UN Millennium Development Goals
Goal 7: Ensure environmental sustainability
I, undoubtedly like many others, have an overabundant stockpile of plastic grocery bags. I have one of those cloth, eco-friendly, reusable grocery bags but–I'm a trifle embarrassed to say–have used it only once. Instead, in my frequent trips to the northeast Minneapolis Lunds for bread or milk or, when feeling not so health-oriented, microwavable White Castle sliders, I always take their plastic bags–two bags for the milk alone. Plus, given that I usually bring my backpack, I immediately take most things out of the bags and stuff the food in my pack, tossing the excess bags that I've crumpled in an outside pocket under the kitchen sink when I get home.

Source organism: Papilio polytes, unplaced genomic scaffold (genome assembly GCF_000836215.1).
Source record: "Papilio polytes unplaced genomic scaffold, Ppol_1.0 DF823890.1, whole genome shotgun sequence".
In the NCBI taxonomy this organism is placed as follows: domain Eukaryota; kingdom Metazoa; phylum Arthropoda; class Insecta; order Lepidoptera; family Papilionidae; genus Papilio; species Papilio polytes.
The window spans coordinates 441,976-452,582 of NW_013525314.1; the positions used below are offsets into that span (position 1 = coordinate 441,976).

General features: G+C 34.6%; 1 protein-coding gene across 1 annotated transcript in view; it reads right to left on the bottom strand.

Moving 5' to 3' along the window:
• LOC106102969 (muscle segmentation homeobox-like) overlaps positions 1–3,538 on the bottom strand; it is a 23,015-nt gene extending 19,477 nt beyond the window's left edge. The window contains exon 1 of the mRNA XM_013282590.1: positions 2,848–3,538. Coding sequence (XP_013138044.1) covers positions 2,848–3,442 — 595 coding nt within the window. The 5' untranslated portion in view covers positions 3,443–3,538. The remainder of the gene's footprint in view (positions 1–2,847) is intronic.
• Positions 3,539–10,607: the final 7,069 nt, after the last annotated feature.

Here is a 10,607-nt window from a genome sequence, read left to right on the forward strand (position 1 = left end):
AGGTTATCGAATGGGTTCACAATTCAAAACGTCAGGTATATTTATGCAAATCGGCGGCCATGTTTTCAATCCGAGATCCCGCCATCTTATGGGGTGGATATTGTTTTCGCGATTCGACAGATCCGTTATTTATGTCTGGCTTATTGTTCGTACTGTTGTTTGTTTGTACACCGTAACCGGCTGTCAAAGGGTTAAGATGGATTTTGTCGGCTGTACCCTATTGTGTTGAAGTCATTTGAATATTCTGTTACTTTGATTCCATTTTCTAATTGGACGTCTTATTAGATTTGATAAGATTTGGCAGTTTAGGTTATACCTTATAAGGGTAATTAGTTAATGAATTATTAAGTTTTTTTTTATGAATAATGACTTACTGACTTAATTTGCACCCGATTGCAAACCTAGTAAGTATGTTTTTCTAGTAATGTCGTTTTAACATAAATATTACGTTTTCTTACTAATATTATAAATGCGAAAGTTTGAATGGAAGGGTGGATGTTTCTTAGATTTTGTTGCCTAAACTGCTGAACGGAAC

This is precisely the kind of waste touched on by the group presenting UN MDG 7. To ensure sustainability, it's vital that we find some alternative means by which to ferry our groceries. I read in the Star Tribune recently that something like only 1% of all plastic bags are recycled, and Americans used on the order of 90 billion plastic bags every year. Frankly, I never even realized you could recycle plastic bags, though you'd think it ought to be obvious. At Lunds I've recently noticed bins popping up that encourage shoppers to recycle their bags. Lunds, at least the one in northeast, uses only plastic bags, and despite their efforts to promote recycling, this seems to only compound the problem. I've seen many places selling their own cloth bags, but it seems that many people aren't yet willing to forfeit the convenience of conventional paper and plastic. I, for one, will at least try and use my cloth grocery bag more often, and will recycle all the unused bags cluttering my kitchen cabinets.